Under My Skin
eo-feminist (the kind where everything’s quite complicated, frustrating any attempt to truly unpack exactly what’s going on), gleefully ignorant of music history (the kind where your CD collection can be counted on your hands and feet before your first record is released) and Canadian (the kind where complicated rhymes easily with frustrated), Avril Lavigne found herself in the summer of 2002 with a debut album, Let Go, that was, to put it mildly, an unlikely hit. With the now-famous backing of former Arista president LA Reid to do nearly anything she wanted to do with her career on the strength of her powerful voice, Avril was lucky enough to release an album at a time when pop music was in a state of flux. As teen pop was stumbling in the homestretch, Lavigne and a host of other confessional female singers took the reins for a short time. And now, two years later, Avril has managed to keep her face and name in the mainstream long enough to have a hyped and marketed second album. Not bad for a 17 year old.
But now Avril’s 19 and a bit wiser about her feminism (she wants you to hold the door open for her, but not without the knowledge she can kick your ass should she choose to) and music history (one expects that even if the history lesson didn’t rub off that she at least listened to the records her bandmates reportedly attempted to educate her with). She even enlisted fellow Canadian singer-songwriter Chantal Kreviazuk to help her co-write the 12 tracks found on Under My Skin. But is Kreviazuk the Linda Perry to Avril’s Pink? The short (and uncomplicated) answer is a resounding Yes.
Under My Skin is a far more balanced album than Let Go, allowing Avril to stretch out a bit more and not suffer the troughs that typified any song that happened to follow a Matrix penned track. Instead, Under My Skin, aside from the you’re-not-the-boss-of-me-feminist tract “Don’t Tell Me”, sounds like an album produced with the same hand (a hearty compliment indeed to the three producers responsible for the work here). But even that sounds somewhat dialed down from the overblown, yet admittedly brilliant, “Sk8er Boi”. In fact, there are few songs that could be easily identified as the next single, which may help to make this album flop in comparison to its predecessor.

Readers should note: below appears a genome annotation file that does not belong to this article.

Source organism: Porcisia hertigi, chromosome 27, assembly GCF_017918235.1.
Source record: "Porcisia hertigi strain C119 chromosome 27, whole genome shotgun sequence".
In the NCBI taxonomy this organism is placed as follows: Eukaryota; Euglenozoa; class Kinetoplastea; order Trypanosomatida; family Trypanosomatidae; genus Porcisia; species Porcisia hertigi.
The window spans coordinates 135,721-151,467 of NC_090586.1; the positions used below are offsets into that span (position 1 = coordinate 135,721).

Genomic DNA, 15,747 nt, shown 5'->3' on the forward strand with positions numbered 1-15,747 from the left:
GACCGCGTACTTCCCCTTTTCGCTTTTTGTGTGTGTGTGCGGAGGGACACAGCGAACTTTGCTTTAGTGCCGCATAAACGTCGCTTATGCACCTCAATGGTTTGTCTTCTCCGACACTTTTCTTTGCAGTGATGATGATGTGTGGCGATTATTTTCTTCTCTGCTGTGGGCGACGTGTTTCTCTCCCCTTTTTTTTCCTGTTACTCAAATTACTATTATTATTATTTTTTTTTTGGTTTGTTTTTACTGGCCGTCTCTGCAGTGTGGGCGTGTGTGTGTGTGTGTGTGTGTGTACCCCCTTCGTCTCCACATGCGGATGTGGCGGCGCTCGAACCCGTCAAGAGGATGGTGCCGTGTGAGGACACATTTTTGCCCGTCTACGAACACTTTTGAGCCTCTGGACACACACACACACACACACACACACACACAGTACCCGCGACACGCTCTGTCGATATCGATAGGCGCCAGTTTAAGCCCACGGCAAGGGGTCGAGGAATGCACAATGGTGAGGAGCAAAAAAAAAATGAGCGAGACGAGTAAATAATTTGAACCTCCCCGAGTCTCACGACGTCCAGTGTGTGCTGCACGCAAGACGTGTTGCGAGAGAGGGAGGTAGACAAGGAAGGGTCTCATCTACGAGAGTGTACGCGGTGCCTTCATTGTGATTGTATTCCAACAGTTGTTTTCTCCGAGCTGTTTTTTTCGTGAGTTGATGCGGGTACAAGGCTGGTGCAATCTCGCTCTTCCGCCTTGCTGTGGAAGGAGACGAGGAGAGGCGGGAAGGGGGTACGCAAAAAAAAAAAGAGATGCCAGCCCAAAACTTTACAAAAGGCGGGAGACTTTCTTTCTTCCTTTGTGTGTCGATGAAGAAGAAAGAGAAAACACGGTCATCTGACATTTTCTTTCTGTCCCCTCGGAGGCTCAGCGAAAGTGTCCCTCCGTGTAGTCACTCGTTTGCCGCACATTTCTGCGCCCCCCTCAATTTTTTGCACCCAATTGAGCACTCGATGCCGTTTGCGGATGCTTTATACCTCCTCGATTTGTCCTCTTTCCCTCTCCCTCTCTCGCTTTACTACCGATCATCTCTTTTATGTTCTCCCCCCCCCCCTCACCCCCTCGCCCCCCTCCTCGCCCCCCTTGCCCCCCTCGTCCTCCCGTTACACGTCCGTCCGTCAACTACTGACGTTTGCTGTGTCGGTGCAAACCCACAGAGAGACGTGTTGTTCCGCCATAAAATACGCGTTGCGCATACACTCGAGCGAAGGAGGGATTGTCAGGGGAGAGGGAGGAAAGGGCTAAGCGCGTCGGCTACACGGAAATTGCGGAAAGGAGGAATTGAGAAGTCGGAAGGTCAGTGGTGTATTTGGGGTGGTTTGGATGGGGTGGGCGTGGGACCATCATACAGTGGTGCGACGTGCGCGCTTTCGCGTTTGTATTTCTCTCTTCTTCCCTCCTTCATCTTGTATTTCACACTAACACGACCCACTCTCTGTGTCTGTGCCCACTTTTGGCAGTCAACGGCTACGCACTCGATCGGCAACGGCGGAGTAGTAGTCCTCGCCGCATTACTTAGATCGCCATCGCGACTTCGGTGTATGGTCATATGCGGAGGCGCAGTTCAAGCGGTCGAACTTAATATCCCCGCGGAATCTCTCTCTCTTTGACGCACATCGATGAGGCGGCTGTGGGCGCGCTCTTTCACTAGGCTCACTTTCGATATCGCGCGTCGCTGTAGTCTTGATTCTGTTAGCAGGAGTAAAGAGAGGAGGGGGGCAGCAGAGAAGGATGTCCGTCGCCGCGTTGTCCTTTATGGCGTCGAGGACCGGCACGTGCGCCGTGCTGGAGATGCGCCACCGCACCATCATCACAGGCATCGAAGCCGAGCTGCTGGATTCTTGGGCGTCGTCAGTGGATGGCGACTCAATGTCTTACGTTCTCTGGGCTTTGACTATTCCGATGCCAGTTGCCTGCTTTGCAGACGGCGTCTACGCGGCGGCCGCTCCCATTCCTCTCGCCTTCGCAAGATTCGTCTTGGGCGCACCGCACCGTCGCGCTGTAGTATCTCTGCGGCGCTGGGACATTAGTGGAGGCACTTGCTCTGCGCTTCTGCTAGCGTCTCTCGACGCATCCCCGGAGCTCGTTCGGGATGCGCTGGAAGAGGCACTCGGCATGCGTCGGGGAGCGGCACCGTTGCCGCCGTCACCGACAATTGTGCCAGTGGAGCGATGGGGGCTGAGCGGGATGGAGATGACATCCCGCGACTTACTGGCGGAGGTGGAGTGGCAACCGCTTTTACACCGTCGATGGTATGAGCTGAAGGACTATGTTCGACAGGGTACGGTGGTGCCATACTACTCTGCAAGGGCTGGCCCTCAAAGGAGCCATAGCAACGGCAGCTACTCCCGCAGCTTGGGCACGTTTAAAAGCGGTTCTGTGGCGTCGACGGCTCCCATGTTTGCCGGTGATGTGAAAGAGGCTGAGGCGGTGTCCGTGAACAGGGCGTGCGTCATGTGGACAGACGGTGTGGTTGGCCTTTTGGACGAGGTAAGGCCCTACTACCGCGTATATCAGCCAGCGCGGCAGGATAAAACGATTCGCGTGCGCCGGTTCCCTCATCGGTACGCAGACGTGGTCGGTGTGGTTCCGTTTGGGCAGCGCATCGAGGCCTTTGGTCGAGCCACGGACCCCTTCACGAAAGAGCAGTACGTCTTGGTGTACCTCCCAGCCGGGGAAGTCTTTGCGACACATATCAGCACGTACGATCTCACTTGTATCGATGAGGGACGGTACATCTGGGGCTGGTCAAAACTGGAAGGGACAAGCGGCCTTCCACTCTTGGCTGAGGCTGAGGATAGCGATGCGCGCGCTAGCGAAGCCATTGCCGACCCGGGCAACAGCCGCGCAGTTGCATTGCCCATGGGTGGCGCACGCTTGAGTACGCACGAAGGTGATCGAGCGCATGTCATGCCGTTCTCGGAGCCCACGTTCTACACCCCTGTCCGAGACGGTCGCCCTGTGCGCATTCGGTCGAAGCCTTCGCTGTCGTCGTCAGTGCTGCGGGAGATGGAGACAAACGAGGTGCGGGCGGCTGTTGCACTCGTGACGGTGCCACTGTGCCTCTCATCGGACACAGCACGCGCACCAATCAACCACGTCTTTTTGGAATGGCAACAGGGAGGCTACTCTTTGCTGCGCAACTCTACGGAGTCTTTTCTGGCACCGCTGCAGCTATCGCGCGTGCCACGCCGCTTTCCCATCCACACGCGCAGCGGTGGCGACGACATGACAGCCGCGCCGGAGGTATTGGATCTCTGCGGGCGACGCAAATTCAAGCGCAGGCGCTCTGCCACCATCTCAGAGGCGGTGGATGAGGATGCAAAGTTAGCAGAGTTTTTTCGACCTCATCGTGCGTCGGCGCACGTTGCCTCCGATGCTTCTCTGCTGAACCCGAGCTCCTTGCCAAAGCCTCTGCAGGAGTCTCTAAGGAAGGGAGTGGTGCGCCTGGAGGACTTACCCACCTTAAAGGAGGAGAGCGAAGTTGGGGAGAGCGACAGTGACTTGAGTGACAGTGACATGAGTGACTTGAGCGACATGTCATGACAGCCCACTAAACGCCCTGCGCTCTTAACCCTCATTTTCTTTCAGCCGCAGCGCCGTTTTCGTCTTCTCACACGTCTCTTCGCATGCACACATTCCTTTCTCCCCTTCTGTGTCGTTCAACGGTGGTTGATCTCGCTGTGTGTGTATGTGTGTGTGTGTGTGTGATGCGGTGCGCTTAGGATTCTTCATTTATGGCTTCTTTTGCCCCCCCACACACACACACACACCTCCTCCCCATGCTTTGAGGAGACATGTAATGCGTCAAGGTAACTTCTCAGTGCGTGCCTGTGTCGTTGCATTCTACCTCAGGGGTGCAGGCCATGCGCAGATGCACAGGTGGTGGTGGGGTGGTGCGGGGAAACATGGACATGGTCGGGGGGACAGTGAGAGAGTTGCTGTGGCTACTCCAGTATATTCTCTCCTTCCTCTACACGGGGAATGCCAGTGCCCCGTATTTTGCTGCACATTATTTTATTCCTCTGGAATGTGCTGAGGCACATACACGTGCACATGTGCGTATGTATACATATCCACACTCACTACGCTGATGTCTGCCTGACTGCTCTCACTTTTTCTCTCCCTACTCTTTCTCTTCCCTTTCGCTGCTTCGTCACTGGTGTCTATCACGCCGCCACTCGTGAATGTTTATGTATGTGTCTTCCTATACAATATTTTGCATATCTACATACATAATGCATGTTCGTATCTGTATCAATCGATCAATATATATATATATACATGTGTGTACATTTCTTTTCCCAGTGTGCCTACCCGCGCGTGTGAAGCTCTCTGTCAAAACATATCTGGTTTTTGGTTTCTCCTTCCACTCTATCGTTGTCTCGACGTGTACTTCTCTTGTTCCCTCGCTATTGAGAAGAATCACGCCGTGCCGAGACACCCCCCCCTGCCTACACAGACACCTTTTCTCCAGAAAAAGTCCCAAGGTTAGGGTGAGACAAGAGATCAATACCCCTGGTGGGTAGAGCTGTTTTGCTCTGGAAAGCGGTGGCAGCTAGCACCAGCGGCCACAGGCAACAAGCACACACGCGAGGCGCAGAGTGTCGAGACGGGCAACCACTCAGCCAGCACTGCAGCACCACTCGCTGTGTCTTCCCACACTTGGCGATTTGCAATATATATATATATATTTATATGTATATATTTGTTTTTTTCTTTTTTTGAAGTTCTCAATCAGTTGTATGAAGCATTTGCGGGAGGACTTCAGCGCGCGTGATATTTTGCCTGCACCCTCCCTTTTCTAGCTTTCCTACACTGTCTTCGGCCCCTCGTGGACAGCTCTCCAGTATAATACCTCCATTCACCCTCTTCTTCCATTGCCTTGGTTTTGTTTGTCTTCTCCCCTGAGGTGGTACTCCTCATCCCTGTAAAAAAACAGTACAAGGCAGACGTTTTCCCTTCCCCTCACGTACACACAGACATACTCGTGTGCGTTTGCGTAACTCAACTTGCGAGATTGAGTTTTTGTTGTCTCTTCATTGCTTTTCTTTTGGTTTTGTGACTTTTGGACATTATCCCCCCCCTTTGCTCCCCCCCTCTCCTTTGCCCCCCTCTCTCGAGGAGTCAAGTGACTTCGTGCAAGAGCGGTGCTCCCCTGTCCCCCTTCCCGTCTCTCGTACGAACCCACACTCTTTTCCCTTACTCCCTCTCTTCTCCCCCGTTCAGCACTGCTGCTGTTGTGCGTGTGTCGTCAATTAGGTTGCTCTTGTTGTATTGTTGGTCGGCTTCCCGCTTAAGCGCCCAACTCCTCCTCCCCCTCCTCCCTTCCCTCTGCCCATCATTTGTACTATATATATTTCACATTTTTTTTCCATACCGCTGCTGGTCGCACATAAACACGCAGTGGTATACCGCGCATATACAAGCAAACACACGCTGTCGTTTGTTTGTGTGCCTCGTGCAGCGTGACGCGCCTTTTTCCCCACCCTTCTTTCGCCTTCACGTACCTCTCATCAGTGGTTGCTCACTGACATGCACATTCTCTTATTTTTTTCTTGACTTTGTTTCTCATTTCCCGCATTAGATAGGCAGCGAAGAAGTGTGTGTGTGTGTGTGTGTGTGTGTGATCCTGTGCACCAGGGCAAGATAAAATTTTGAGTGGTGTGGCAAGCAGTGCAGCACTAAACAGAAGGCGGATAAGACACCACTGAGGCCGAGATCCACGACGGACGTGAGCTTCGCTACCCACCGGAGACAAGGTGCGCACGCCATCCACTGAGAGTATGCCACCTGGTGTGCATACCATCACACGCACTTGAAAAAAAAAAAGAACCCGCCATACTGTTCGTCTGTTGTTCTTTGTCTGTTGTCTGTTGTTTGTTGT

But in a perfect world it won’t, because this is a far stronger statement. The album leads off with “Take Me Away”, which features a continual bed of synthesizers underneath the driving punk-pop sheen. It’s almost an unsettling addition to Lavigne’s palette, but ends up helping to prop up the song and adds a thick layer to make the verses and chorus burst forth even stronger. The song hits its stride in its dream-pop bridge, utilizing the synthesizers underneath to heavenly effect. Following it up is “Together” which also makes use of piano and synthesizer to add emotional weight. Unlike many nu-metal groups, however, it’s rarely a knowing addition and avoids the cloying tag.
Lyrically, Lavigne is as ambiguous or as contradictory (depending on your stance) as ever. Wavering between acting like a child (“He Wasn’t”), acting her age (“Don’t Tell Me”) and acting like a woman (“How Does It Feel”), Lavigne appears as the poster-child for a neo-feminist agenda. Choosing whichever mask she wants in any situation, it’s the type of assertiveness that could be mistaken for wanting her cake and eating it too. On Under My Skin it comes off more like a confusion born of immaturity. She is nineteen, after all.
Which gives her only one more year before she has to give up the teenage poetry of lyrical nadir “He Wasn’t” (sample lyric: “This is when I start to bite my nails / And clean my room when all else fails”). Rimbaud she ain’t, but then again she never claimed to be a symbolist, and that's at least part of the reason for her massive popularity.
But will it (her popularity, not her ignorance of symbolism) last? If closer “Slipped Away” comes anywhere near the ubiquity of “I’m With You”, it would seem quite possible. If, however, the marketing department botches this one up, they no one have to blame but themselves. Avril has more than done her part of the job.